“From Herodotus to Global Circulation” examines the role of data in the methodological development of climatology from the middle of the nineteenth century to the 1920s. Starting with the question of how the definition of climate varied and changed during this period, the project analyses the collection and use of climatological data in different environments around the globe. It pays particular attention to the changing understanding of what scientists deemed appropriate and significant information on weather and climate, highlighting the embeddedness of evaluative processes in both internal academic developments and external techno-political and cultural dynamics. Climatology developed against the backdrop of the consolidation of the modern research university, European incursions into overseas environments, and technological developments in the field of environmental analysis.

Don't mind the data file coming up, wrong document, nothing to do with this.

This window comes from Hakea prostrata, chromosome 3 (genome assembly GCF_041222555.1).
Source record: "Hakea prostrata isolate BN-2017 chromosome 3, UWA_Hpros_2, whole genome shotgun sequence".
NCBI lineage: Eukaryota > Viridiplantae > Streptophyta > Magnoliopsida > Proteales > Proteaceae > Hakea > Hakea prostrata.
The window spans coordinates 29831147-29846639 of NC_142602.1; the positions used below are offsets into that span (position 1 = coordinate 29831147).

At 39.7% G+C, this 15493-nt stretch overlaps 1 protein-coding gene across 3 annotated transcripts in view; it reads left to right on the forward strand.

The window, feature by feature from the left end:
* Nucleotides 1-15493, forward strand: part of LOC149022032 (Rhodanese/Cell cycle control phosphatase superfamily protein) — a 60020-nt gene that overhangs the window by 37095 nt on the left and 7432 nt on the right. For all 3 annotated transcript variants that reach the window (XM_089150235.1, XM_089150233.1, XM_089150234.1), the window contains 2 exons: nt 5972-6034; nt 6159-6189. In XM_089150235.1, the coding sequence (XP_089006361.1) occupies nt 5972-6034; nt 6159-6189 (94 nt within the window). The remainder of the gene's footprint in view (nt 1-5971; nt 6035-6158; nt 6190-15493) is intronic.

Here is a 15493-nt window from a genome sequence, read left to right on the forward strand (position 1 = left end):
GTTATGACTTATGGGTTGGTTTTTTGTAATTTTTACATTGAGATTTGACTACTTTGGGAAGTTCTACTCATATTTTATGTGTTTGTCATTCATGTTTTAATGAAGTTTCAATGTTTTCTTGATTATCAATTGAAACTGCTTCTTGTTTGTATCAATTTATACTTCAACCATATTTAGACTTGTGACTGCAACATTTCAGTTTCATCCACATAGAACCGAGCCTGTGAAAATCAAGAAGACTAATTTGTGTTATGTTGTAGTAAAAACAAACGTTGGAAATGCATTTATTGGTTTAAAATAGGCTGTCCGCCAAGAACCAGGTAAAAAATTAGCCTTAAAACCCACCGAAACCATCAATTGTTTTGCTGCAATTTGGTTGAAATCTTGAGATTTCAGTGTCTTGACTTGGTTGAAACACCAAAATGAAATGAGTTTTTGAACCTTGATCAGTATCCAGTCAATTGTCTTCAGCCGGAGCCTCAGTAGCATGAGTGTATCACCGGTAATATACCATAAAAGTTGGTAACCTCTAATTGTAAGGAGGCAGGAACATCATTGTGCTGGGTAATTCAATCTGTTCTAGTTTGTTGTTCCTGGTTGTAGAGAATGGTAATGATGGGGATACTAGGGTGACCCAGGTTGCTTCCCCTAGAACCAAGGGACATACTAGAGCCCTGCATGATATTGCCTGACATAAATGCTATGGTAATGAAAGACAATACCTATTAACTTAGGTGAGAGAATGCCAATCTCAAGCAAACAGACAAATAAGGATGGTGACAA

Around the turn of the twentieth century, some European climatologists started to abandon the wealth of different sources—ranging from ancient manuscripts, to medieval vintage dates, and eyewitness accounts of indigenous observers—and endeavored to focus on more easily quantifiable instrumental data of atmospheric phenomena. This attempted turn towards physics and the atmosphere was a response to a perceived impasse in the field of climatology, whose practitioners faced large amounts of heterogeneous data and had not been able to provide convincing causal models for climatic oscillations and changes. “From Herodotus to Global Circulation” aims to uncover the reasons and repercussions of this slow and always contentious emergence of a new kind of climatology, which did not overcome, but rather coexisted in a tense relationship with telluric approaches over the first decades of the twentieth century.